To understand how racism works today, we must recognize that generations of African Americans were disadvantaged by slavery, wage theft, “Jim Crow” laws, and by the systematic denial of access to numerous wealth-building opportunities for others. This has left many African Americans without hope, discouraged, disheartened, and feeling unloved. While it is true that some individuals and families have thrived, significant numbers of African Americans were born into economic and social disparity. The poverty experienced by many of these communities has its root in racist policies that continue to impede the ability of people to find affordable housing, meaningful work, adequate education, and social mobility. The generational effects of slavery, segregation, and the systematic use of violence— including the lynching of more than 4,000 black men, women and children across 800 different counties throughout the United States between 1877 and 1950—are realities that must be fully recognized and addressed in any process that hopes to combat racism.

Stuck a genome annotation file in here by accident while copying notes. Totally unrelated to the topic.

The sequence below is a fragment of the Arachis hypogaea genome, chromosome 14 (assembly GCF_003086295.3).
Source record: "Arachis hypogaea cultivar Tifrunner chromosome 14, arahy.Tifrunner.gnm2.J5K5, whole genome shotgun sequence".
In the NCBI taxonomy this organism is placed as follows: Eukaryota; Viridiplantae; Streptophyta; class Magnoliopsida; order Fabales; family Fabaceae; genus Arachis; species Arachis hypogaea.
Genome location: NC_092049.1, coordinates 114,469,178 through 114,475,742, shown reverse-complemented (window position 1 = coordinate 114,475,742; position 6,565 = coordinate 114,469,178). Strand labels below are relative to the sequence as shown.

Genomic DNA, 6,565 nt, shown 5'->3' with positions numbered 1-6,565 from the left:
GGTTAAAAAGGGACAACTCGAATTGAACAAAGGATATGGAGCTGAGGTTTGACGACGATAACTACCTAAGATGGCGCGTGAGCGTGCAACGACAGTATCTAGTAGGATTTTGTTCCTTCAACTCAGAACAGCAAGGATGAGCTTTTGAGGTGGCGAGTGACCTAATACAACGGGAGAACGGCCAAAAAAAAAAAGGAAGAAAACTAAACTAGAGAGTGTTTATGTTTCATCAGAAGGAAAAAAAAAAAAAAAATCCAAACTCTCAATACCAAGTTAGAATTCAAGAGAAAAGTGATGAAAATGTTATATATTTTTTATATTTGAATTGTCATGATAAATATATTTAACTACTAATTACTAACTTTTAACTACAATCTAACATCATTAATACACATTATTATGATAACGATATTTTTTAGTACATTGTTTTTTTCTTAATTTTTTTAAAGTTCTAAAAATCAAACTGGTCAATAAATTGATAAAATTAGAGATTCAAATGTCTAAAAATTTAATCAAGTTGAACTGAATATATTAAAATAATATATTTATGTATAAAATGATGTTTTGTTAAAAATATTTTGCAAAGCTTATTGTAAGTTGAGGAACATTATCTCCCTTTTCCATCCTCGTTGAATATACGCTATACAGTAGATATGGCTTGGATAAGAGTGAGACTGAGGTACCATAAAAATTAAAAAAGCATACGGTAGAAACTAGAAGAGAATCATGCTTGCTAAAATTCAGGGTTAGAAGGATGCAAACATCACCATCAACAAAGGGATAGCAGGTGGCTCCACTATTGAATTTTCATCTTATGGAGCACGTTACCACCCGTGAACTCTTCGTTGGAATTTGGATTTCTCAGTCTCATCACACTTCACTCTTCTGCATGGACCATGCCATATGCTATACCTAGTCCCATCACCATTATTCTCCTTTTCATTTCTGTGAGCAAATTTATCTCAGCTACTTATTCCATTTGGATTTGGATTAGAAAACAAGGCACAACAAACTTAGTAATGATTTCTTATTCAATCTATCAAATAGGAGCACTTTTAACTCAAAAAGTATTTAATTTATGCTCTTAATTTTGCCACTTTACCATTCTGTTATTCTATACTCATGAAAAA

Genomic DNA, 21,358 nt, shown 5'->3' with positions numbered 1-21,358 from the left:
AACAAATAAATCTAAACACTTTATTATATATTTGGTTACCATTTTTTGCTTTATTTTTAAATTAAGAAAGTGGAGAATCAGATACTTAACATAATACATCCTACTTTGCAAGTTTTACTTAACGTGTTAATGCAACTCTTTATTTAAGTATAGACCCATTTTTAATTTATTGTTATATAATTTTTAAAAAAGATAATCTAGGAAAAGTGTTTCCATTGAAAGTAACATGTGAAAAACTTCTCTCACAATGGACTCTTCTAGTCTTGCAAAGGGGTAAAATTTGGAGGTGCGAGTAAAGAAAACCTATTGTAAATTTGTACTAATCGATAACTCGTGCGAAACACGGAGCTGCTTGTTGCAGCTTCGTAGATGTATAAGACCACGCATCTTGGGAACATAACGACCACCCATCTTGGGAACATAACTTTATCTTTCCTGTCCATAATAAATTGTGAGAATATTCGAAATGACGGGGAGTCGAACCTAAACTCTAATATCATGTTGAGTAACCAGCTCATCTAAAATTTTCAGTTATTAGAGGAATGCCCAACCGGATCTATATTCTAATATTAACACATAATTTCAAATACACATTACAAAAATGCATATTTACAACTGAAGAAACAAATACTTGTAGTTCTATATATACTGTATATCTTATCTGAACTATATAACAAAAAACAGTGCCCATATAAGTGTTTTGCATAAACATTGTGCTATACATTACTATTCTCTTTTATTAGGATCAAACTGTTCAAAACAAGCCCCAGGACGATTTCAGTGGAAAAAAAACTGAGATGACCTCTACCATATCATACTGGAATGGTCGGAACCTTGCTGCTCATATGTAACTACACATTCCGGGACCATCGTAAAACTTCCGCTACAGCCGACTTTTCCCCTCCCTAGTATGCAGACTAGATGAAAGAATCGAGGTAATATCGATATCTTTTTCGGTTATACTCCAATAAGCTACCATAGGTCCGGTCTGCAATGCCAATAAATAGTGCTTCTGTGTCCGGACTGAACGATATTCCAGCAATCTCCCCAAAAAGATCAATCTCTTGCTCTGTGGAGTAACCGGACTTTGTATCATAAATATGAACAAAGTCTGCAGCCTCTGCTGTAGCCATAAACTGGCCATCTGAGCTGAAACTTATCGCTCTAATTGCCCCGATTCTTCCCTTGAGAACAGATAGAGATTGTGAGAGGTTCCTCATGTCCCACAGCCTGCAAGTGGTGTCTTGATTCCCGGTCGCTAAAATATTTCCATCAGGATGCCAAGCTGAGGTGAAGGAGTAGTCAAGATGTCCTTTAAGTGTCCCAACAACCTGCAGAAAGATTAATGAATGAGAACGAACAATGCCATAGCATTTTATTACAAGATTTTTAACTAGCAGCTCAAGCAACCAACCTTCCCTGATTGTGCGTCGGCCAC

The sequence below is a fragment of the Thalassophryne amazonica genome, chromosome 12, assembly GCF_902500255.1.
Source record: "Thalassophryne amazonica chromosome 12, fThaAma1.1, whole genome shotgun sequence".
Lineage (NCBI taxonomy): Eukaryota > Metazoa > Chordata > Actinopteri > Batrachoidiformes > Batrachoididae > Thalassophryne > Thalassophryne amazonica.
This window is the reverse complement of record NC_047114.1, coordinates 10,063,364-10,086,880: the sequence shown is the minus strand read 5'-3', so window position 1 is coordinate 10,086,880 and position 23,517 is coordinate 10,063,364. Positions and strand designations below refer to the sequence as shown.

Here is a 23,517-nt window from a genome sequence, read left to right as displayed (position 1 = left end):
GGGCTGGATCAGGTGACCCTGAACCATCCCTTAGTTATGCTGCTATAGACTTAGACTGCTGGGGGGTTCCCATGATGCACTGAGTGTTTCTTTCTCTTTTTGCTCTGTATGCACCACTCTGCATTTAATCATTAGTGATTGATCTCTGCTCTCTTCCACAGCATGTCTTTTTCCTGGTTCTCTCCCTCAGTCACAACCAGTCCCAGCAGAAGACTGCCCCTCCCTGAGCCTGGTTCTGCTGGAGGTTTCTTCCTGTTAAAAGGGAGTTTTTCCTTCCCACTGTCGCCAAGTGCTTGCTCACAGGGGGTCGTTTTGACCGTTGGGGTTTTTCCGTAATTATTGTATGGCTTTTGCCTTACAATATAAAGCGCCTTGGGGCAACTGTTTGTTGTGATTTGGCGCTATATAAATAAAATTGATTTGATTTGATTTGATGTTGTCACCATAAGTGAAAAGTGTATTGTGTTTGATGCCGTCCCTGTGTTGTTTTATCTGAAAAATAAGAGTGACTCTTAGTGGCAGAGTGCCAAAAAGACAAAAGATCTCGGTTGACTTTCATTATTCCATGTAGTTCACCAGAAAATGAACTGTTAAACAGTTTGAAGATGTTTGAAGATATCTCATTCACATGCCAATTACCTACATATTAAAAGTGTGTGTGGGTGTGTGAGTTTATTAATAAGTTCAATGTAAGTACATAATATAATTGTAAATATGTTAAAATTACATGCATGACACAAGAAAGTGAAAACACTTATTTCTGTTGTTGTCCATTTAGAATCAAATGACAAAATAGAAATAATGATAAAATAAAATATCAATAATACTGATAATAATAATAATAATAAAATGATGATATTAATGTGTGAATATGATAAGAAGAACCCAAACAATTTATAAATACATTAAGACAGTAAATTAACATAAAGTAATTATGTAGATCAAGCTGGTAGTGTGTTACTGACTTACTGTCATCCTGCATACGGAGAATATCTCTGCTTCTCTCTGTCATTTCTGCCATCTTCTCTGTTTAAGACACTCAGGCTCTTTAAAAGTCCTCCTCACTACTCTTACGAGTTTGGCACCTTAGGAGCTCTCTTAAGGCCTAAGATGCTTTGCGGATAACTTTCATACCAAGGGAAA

(to be continued)